Crusco said the VMworld contract signed by companies that have a booth at the conference had what he termed "some very interesting event tactics," including a clause specifying activities exhibitors are prohibited from doing.

That clause, Crusco wrote, reads, ""Exhibitor agrees that it may not use any Organizer event to leverage or promote any other event in which Exhibitor is a sponsor or participant, and therefore agrees that it may not, during the period from two days before until two days after the Event, conduct, promote, endorse, or sponsor any functions, classes, seminars, exhibits, or similar marketing activities within 50 miles of any event similar to the Event that is the subject of this agreement, other than Exhibitor's participation in the Event under this Agreement."

Crusco, in response to questions posted by readers of his blog, later wrote that such a clause seems to be standard industry practice.

"I have done some additional research and it turns out that this type of clause is standard in many event agreements including our Synergy 09 event. Citrix has never enforced the clause ( and to my knowledge neither has VMware ). We have asked our event vendor to remove this restriction for our Synergy 2010 agreement. Thanks to others who have provided feedback and details on their events," he wrote.

It is understandable that VMware might want to be careful about who sponsors the VMworld 2009 conference. Microsoft has been very vocal in its attacks on VMware and its technology as part of a push to promote its own Hyper-V offerings.

At VMworld 2008 at the Venetian casino and hotel, Microsoft was handing out flyers and $1 casino chips during the conference until VMworld personnel complained. The Virtualization.com website had more details about the event.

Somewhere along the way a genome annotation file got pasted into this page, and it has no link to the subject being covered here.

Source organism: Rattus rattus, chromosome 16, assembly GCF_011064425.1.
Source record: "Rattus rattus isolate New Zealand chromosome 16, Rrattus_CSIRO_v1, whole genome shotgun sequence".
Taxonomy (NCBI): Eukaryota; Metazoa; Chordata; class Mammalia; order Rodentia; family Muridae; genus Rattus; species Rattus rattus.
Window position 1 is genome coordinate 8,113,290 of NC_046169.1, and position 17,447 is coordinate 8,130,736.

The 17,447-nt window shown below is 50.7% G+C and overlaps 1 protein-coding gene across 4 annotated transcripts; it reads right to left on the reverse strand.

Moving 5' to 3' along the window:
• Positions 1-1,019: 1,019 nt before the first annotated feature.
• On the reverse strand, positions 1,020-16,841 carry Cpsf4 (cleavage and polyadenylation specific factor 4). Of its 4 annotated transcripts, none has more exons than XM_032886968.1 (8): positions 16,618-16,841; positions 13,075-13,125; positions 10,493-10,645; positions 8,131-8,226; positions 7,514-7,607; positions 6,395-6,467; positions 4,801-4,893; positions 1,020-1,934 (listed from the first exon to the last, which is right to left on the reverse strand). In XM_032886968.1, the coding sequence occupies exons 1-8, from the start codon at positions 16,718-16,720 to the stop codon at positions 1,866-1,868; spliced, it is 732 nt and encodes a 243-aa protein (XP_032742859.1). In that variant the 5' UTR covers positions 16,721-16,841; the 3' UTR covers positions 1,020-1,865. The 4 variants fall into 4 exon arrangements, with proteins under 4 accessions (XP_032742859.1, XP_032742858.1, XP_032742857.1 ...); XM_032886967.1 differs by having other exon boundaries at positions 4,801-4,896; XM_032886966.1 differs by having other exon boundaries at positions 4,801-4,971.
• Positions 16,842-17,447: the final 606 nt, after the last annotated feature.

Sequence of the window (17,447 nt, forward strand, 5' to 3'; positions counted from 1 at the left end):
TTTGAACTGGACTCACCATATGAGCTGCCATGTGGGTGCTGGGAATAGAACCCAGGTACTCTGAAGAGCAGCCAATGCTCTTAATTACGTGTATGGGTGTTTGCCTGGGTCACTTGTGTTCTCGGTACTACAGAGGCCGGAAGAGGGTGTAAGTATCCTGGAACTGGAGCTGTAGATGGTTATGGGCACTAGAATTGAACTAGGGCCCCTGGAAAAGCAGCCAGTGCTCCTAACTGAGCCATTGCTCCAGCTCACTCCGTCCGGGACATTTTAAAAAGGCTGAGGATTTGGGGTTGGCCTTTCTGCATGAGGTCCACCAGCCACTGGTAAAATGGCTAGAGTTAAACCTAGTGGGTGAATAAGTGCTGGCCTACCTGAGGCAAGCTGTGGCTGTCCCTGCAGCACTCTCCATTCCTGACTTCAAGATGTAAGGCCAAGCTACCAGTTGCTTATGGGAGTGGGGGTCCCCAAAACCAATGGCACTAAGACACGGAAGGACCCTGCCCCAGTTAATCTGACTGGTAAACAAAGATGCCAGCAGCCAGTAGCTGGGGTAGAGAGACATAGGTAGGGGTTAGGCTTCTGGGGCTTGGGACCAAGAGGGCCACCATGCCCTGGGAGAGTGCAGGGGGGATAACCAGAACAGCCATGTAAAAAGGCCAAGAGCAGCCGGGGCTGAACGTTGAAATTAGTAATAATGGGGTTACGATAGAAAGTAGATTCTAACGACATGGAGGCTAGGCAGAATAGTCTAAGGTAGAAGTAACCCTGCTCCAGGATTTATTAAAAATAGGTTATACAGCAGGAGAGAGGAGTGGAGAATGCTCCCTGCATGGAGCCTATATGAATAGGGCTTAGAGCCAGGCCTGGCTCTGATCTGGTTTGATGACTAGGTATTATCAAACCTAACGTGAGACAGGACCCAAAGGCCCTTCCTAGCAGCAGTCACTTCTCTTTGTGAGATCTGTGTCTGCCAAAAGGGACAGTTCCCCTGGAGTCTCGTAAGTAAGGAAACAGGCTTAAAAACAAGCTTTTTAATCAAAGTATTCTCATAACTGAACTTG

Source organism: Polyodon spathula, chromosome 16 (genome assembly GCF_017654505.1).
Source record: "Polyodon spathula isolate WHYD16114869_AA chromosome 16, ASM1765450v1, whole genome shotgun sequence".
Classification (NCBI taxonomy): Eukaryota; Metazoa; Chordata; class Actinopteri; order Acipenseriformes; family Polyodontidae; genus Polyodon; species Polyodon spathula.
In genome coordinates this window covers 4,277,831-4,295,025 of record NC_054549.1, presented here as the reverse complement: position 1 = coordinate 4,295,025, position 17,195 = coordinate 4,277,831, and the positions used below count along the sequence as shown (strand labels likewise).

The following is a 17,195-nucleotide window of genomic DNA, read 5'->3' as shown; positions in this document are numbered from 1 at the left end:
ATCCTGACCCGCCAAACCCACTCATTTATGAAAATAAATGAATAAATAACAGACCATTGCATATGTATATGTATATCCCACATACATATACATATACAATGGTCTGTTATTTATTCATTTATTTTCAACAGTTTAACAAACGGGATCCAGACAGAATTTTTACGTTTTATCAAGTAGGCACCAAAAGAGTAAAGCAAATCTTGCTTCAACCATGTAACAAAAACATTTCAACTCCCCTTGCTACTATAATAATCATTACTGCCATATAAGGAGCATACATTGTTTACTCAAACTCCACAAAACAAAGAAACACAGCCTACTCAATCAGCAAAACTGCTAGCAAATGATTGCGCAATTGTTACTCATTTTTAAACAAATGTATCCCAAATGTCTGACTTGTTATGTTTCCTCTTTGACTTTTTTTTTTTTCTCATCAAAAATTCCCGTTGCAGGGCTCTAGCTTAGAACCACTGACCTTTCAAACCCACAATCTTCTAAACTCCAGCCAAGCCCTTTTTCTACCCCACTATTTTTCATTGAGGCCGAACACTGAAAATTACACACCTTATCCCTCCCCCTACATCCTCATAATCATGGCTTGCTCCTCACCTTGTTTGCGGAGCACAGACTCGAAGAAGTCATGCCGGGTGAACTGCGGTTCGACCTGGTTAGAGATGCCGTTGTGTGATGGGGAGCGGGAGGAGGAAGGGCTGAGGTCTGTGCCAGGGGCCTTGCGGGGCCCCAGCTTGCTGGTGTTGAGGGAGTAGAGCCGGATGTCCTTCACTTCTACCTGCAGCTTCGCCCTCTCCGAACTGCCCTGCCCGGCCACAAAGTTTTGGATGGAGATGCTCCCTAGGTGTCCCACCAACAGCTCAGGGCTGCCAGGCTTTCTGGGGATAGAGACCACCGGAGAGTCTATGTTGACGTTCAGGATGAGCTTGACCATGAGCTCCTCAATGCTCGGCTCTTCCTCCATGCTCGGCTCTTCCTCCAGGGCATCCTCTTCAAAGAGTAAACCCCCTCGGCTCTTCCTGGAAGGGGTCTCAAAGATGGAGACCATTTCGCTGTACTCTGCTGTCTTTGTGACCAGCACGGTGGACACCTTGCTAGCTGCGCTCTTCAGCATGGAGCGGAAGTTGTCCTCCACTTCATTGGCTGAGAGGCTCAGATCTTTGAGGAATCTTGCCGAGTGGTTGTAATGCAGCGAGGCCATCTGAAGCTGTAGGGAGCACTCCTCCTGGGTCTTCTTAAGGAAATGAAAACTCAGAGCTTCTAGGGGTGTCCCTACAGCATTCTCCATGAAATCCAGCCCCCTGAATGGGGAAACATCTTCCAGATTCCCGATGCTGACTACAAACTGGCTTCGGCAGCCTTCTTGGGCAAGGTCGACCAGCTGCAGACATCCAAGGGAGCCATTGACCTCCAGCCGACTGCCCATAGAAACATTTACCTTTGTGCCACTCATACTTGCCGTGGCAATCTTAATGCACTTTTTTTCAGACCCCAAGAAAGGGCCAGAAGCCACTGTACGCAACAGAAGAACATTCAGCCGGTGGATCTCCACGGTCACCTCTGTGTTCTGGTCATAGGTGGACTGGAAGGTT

One IT channel observer, who asked to remain anonymous, said that VMware's pushback against Microsoft and Citrix's attendance at VMworld seems to have intensified after former VMware President and CEO Diane Greene was forced out of the company last year by EMC, which holds a majority of the company's stock.

Greene was more open to having competitors at VMworld in order to show how the company stacked up against them, the observer said. "She used to say at VMworld, 'We don't have to have our competitors here, but we do,' " the observer said.

The industry will judge whether it wants what Woodward termed a "proprietary" conference like VMworld, or an open-format event like Citrix Synergy, Woodward said.

"This is one of those situations where exhibitors and attendees will be the final arbitrator," she said.

For at least one of those attendees, the change is not a big deal.

Keith Norbie, vice president of sales at Nexus Information Systems, a Minnetonka, Minn.-based solution provider and VMware partner, said of his company's hundreds of clients, only 1 percent to 2 percent are interested in virtualization technology from Microsoft or Citrix, mainly to have a second supplier.

Norbie said restricting the competition reduces the chance of "cat-fighting" at a conference. He also cited the example of Microsoft handing out flyers and chips at the Venetian casino and hotel.

"Microsoft was handing out poker chips and saying, 'Why gamble on VMware?' " he said. "The problem is, it's illegal for people to hand out poker chips in casinos."

VMworld's main goal is to show how to leverage VMware technology and to show new technology like vSphere 4, Norbie said.

"It's no different from how Microsoft treated its competition in the past," he said. "Now Microsoft and Citrix get to feel what it was like to be Novell back then."

Whether one agrees with VMware's tactics depends on their point of view, Norbie said.

"The vast majority of people going to VMworld are VMware fanatics, and want to focus on VMware," he said. "Others might want to compare VMware and Microsoft and Citrix in terms of their technologies and pricing."

Kevin McLaughlin contributed to this article.